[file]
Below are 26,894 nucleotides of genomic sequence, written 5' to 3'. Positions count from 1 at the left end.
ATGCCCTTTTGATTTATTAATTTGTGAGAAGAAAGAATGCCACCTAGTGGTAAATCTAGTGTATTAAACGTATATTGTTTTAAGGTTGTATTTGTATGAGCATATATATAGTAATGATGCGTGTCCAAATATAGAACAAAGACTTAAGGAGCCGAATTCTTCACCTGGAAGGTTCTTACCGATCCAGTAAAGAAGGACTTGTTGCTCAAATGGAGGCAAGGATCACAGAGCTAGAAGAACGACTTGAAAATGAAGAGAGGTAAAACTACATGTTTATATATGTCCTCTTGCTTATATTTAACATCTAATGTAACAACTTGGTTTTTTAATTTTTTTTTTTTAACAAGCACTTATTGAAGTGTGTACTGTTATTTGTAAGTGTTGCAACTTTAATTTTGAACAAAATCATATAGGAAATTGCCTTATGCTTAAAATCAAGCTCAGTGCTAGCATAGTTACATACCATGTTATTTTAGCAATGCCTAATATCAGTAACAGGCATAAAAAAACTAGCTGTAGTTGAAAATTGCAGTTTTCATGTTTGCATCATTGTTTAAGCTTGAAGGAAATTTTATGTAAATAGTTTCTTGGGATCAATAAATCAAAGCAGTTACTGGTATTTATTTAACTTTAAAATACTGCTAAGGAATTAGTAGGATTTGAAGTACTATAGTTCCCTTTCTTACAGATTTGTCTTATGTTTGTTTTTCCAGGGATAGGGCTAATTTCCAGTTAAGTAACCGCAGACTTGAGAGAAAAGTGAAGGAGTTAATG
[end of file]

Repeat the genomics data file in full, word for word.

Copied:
Below are 26,894 nucleotides of genomic sequence, written 5' to 3'. Positions count from 1 at the left end.
ATGCCCTTTTGATTTATTAATTTGTGAGAAGAAAGAATGCCACCTAGTGGTAAATCTAGTGTATTAAACGTATATTGTTTTAAGGTTGTATTTGTATGAGCATATATATAGTAATGATGCGTGTCCAAATATAGAACAAAGACTTAAGGAGCCGAATTCTTCACCTGGAAGGTTCTTACCGATCCAGTAAAGAAGGACTTGTTGCTCAAATGGAGGCAAGGATCACAGAGCTAGAAGAACGACTTGAAAATGAAGAGAGGTAAAACTACATGTTTATATATGTCCTCTTGCTTATATTTAACATCTAATGTAACAACTTGGTTTTTTAATTTTTTTTTTTTAACAAGCACTTATTGAAGTGTGTACTGTTATTTGTAAGTGTTGCAACTTTAATTTTGAACAAAATCATATAGGAAATTGCCTTATGCTTAAAATCAAGCTCAGTGCTAGCATAGTTACATACCATGTTATTTTAGCAATGCCTAATATCAGTAACAGGCATAAAAAAACTAGCTGTAGTTGAAAATTGCAGTTTTCATGTTTGCATCATTGTTTAAGCTTGAAGGAAATTTTATGTAAATAGTTTCTTGGGATCAATAAATCAAAGCAGTTACTGGTATTTATTTAACTTTAAAATACTGCTAAGGAATTAGTAGGATTTGAAGTACTATAGTTCCCTTTCTTACAGATTTGTCTTATGTTTGTTTTTCCAGGGATAGGGCTAATTTCCAGTTAAGTAACCGCAGACTTGAGAGAAAAGTGAAGGAGTTAATG